New Vista program volunteer is familiar face at college

Posted: Wednesday, February 19, 2003

KPC's Learning Center announced a "new" Vista volunteer working in its literacy program. What's not so new about this Vista volunteer is that he has been a student at KPC for several years pursuing his bachelor's degree in anthropology.

When asked why the Vista program was attractive to him, Glen Stinsman doesn't hesitate.

"This was another opportunity to continue at Kenai Peninsula College. Because I'm both an avid reader and writer, working in the literacy program was a perfect fit," he said.

Stinsman said that KPC has changed his life.

"When I first came to KPC, I had no direction. After a while, I realized I wanted to become something more. Being on campus, I became aware that I was good at something and that gave me hope for the future," he said.

Stinsman traveled to Provo, Utah, for a preservice orientation in January that was provided to all new Vista volunteers. Over a period of three days, he learned a lot about Vista he didn't know before, like the fact that the Vista program is the domestic branch of the Peace Corps. He was surprised at the variety of directions the program takes volunteers.

"The people involved ranged in age from 18 to 60 years old, and they were placed in all 50 states. There were volunteers who were going to work building low-income housing, community gardening projects and food banks," Stinsman said.

When asked what the most important take-home message from the orientation was, he thought only for a second before he said, "That it's not about making money, it's about making change."

KPC congratulates and thanks Glen Stinsman for his selfless contribution to the campus, community and the world.

Process technology update

The KPC admissions department reports 32 students have applied for May 2003 graduation to receive degrees in process technology.

The college created this degree in response to a "call for action" from the oil and gas industry in Alaska.

During a January presentation, the Kenai Process Industry Career Consortium reported that the average age of oil and gas industry workers in Alaska is 48, with no significant population influx to fill the future gaps in available, qualified employees.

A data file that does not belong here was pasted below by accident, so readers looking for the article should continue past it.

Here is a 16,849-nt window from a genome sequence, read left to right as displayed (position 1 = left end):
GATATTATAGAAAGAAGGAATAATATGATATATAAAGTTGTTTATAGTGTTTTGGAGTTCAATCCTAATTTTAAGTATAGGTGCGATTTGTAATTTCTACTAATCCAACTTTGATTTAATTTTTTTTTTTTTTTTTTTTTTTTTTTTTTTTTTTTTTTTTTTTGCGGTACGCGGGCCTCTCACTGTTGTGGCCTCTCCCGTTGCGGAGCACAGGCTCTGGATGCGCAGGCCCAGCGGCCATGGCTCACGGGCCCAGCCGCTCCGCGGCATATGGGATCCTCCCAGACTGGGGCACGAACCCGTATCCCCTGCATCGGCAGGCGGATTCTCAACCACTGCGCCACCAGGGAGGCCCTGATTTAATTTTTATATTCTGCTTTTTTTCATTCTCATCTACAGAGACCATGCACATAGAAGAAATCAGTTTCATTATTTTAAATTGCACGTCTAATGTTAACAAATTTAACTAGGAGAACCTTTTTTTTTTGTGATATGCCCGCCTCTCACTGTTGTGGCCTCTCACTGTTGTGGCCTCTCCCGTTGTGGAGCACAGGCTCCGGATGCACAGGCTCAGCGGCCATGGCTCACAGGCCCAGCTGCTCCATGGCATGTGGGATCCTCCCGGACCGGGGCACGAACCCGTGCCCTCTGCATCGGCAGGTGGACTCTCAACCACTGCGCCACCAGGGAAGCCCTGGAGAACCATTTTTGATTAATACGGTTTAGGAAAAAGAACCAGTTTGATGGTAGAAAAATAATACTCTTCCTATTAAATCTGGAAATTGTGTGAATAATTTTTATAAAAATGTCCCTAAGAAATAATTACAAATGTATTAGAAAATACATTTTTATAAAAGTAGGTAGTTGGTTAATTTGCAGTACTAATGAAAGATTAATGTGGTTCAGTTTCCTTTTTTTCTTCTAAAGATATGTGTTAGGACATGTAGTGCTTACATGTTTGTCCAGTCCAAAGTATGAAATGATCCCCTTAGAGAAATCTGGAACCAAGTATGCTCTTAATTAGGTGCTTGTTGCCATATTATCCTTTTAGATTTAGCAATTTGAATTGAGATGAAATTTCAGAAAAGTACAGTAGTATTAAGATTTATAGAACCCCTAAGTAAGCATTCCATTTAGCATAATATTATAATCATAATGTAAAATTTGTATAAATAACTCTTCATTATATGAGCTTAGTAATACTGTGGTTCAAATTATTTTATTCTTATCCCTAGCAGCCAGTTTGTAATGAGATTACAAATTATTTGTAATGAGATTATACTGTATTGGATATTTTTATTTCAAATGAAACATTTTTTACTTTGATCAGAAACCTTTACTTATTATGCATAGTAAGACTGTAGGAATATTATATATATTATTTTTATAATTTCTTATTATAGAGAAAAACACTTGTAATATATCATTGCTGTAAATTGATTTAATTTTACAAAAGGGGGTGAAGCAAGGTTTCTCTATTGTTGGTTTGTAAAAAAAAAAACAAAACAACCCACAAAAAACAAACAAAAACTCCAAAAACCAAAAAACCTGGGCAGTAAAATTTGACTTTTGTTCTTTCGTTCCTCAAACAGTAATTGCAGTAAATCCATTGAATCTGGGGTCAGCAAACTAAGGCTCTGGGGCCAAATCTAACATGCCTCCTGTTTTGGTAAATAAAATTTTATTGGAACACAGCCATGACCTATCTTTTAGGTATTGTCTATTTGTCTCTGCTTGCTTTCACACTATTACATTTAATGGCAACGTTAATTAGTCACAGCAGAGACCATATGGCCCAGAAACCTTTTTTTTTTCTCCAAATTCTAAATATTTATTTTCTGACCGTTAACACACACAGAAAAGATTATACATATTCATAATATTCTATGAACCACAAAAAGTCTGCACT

Sal Mattero, KPICC president, said there is no need to import workers from Outside when they can be trained right here at KPC. He pointed out that industry supports the efforts of KPC to develop and sustain a world class vocational and technically trained workforce on the peninsula.

KPC's full-time instructors in process technology, Alan Houtz and David Spann, received awards from KPICC for their work developing the program and instructing students. Adjunct instructors Holly Norwood, Ken Domke and Bill Murray also were honored for their contributions to the program.

Who's Who At KPC

KPC's Who's Who highlights the faculty and staff who work hard to make KPC a college of first choice. This week KPC would like to introduce the professor of anthropology.

Who: Alan Boraas

Academic background: Boraas received his bachelor of arts degree from the University of Minne-sota in 1969, his master's degree from the University of Toronto in 1971, and his doctorate from Oregon State University in 1983.

Time in Alaska: "I was raised in northern Minnesota and left at age 22 after graduating from the University of Minnesota. I have been in Alaska for 34 years. I came to go to graduate school at UAF and to await the draft for the Vietnam War. As it turned out, I wasn't drafted and I'm still here."

Hobbies and interests: "I like to cross-country ski and skijour. I like to run, although asthma slows me to more of a passionate trot. I also like to hike, bike, kayak and camp. I like to do photography, and I like to cut firewood and plow snow."

Memorable job: "My most memorable job was working (briefly) in a Twinkie factory making Twinkies and Ding Dongs. If I'd have played my cards right, I could have spent a career making Twinkies and Ding Dongs, and now I'd be retired and living in the Arizona desert playing shuffleboard and wearing plaid shorts, black shoes with tall black socks and a straw hat."

Five years from now: "I'll be rushing around getting ready for class, or I'll be looking for a file that 'I know I saw just yesterday' -- pretty much the same thing I've been doing for the past 30 years. Then again, maybe I'll be living in a retirement community in the Arizona desert playing shuffleboard and wearing plaid shorts, black shoes with tall black socks and a straw hat."

Favorite thing about KPC: "I like the flexibility to teach complex subjects that interest both me and my students. I like the opportunity to contribute to the understanding of Kenai Peninsula culture history through research and writing."

This column is provided by Suzie Kendrick, community relations coordinator at Kenai Peninsula College.

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